2

enter image description here

Im very new to making latex so all the tutorials I have found about my question were too hard to understand or didn't do exactly what I wanted.

I already have the graph I want without the coloring:

\begin{figure}
\centering
\begin{tikzpicture}
      \draw[->] (-2,0) -- (2,0) node[right] {$x$};
      \draw[->] (0,-2) -- (0,2) node[above] {$y$};
     \draw[scale=0.4,domain=-1.71:1.71,smooth,variable=\x,black] plot ({\x},{(\x)^3});

      \end{tikzpicture}
\end{figure}
  • 1
    (written without compiling) \fill [green] (-2,0) plot [domain=0:1.26] (\x,\x^3) |- cycle; – Symbol 1 Feb 27 at 15:53
  • Oh i didnt know it was that easy! It looks good, but because of the scale=0.4, the green area isnt correctly under the graph. How to i re-scale the green area? – Hans Feb 27 at 16:10
  • I figured it out! i just added it in the square brackets: \fill [green, scale=0.4] (-2,2) plot [domain=0:0.5] (\x,\x^3) |- cycle; – Hans Feb 27 at 16:12
  • But how do I color even farther out to the right like I drew on the paper? And how to color the other four areas? – Hans Feb 27 at 16:21
  • Either you specify coordinates carefully (e.g. 1.26 in my code in cubic root of 2) or use \clip – Symbol 1 Feb 27 at 16:23
6

Here is my suggestion, without slightly line, because the filling is made differently (code modified from AndréC answer):

\documentclass[tikz,border=5mm]{standalone}
\begin{document}
\begin{tikzpicture}

\begin{scope}
    \clip[postaction={fill=green!50}] (-2,-2) rectangle (2,2);
    \fill[scale=0.4,domain=0:5,smooth,variable=\x,blue!20] plot ({\x},{(\x)^3}) |-(0,0);
    \fill[scale=0.4,domain=0:-5,smooth,variable=\x,blue!20] plot ({\x},{(\x)^3}) |-(0,0);
    \draw[scale=0.4,domain=-1.71:1.71,smooth,variable=\x,black] plot ({\x},{(\x)^3});
\end{scope}

\draw[->] (-2,0) -- (2,0) node[right] {$x$};
\draw[->] (0,-2) -- (0,2) node[above] {$y$};
\end{tikzpicture}
\end{document}

(Code edited with marmot's useful suggestion: using postaction to reduce redundant code.)

enter image description here

  • 1
    @marmot Thanks, I have edited with your great advice. – quark67 Feb 27 at 22:50
4

A tricky way:

\documentclass[tikz,margin=3mm]{standalone}
\begin{document}
\begin{tikzpicture}
\fill[blue!20] (-2,-2) rectangle (2,2);
\fill[green!50] (0,0)--({-1.71*0.4},{0.4*(-1.71^3)})--(2,-2)--(2,0)--cycle;
\fill[green!50] (0,0)--({1.71*0.4},{0.4*(1.71^3)})--(-2,2)--(-2,0)--cycle;
\draw[->] (-2,0) -- (2,0) node[right] {$x$};
\draw[->] (0,-2) -- (0,2) node[above] {$y$};
\draw[scale=0.4,domain=-1.71:1.71,smooth,variable=\x,black,fill=green!50] plot ({\x},{(\x)^3});
\end{tikzpicture}
\end{document}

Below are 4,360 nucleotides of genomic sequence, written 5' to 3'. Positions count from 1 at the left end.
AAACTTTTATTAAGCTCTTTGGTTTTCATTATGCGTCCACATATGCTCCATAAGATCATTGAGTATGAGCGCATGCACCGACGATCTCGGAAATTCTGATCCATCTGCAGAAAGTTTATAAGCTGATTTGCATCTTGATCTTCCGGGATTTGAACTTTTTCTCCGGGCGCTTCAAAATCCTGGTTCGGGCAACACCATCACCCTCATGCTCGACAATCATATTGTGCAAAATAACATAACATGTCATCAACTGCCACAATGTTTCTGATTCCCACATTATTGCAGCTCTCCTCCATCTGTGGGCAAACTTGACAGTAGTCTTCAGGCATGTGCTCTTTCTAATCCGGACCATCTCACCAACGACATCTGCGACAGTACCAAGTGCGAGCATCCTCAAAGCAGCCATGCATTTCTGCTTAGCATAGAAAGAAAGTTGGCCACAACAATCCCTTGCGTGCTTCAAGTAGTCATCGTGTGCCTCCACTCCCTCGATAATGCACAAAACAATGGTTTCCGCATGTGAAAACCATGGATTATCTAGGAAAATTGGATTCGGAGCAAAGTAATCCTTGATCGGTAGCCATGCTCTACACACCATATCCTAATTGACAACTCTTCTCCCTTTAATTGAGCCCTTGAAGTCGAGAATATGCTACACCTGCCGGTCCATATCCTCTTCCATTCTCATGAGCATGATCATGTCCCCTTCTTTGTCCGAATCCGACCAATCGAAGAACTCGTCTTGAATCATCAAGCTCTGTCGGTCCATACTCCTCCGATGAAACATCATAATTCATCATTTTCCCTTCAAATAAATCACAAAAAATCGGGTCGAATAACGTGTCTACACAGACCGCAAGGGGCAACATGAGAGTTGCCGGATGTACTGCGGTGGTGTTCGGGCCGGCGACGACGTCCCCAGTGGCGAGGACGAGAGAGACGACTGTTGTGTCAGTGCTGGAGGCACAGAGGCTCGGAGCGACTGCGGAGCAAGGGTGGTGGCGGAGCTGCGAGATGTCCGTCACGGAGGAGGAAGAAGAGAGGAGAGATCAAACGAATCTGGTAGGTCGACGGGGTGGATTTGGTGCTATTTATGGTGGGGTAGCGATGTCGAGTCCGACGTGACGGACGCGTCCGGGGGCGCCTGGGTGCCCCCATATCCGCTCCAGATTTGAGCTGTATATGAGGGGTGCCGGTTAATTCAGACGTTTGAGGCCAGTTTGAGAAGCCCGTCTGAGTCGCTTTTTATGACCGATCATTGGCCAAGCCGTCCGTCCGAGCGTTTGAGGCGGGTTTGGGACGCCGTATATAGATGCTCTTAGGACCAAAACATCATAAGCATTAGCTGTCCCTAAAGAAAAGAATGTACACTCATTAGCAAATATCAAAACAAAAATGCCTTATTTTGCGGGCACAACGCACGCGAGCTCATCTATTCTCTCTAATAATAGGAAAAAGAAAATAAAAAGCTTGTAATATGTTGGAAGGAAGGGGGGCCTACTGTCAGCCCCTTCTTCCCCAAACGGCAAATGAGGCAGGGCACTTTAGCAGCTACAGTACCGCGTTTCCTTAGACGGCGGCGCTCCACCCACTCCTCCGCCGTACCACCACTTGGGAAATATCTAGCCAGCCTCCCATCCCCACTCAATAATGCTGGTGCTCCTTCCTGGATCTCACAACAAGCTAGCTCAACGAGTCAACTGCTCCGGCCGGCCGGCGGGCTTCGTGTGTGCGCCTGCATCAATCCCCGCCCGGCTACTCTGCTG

enter image description here

Edit:

A tricky way needs to be continued by a tricky addition. I added a line width=0mm line (see here):

\documentclass[tikz,margin=3mm]{standalone}
\begin{document}
\begin{tikzpicture}
\fill[blue!20] (-2,-2) rectangle (2,2);
\fill[green!50] (0,0)--({-1.71*0.4},{0.4*(-1.71^3)})--(2,-2)--(2,0)--cycle;
\fill[green!50] (0,0)--({1.71*0.4},{0.4*(1.71^3)})--(-2,2)--(-2,0)--cycle;
\draw[line width=0mm,green!50] ({1.71*0.4},{0.4*(1.71^3)})--({-1.71*0.4},{0.4*(-1.71^3)}); % <===================
\draw[->] (-2,0) -- (2,0) node[right] {$x$};
\draw[->] (0,-2) -- (0,2) node[above] {$y$};
\draw[scale=0.4,domain=-1.71:1.71,smooth,variable=\x,black,fill=green!50] plot ({\x},{(\x)^3});
\end{tikzpicture}
\end{document}

The very thin line has gone I think.

enter image description here

  • We see a line that joins the two ends of the curve. – AndréC Feb 27 at 17:00
  • That looks exactly like i want it! But is there any way to get around that slightly visible dark-green line that goes from (1.71*0.4, 0.4*(1.71^3)) to (-1.71*0.4,0.4*(-1.71^3))? – Hans Feb 27 at 17:01
  • @Hans See my answer, I have removed the slight line with a different filling technique. – quark67 Feb 27 at 21:37
  • @Hans I have edited my answer. (I'm sorry for being late). – JouleV Feb 28 at 4:08
  • By the way, as my solution is not standard, it doesn't deserve a tick. Accept quark67's answer instead. – JouleV Feb 28 at 4:11
3

With pgfplots, this is easy to do.

Here is a pure tikz DIY without a single piece of pgfplots!

\documentclass[tikz,border=5mm]{standalone}

 \begin{document}

\begin{tikzpicture}
\fill[blue!20] (-2,-2)rectangle(2,2);
\begin{scope}[transparency group,opacity=1]   
\fill[scale=0.4,domain=0:1.71,smooth,variable=\x,green] plot ({\x},{(\x)^3})coordinate(a)|-(0,0)node[midway](m){};
\fill[green](a)--(2,2)|-(m.west);
\fill[scale=0.4,domain=0:-1.71,smooth,variable=\x,green] plot ({\x},{(\x)^3})coordinate(b)|-(0,0)node[midway](n){};
\fill[green](b)--(-2,-2)|-(n.east);
\end{scope}
\draw[scale=0.4,domain=-1.71:1.71,smooth,variable=\x,black] plot ({\x},{(\x)^3});
\draw[->] (-2,0) -- (2,0) node[right] {$x$};
\draw[->] (0,-2) -- (0,2) node[above] {$y$};
\end{tikzpicture}
\end{document}

screenshot

  • There is a slight vertical line in your screenshot (at x=-1.71) because you fill this lower left domain with 2 areas (there is also a slight vertical line at x=+1.71 in the upper right domain, but not visible in your screenshot). – quark67 Feb 27 at 21:22
  • You have a much better view than I do. I have just created a transparency group, normally this little net should have disappeared. – AndréC Feb 27 at 22:19

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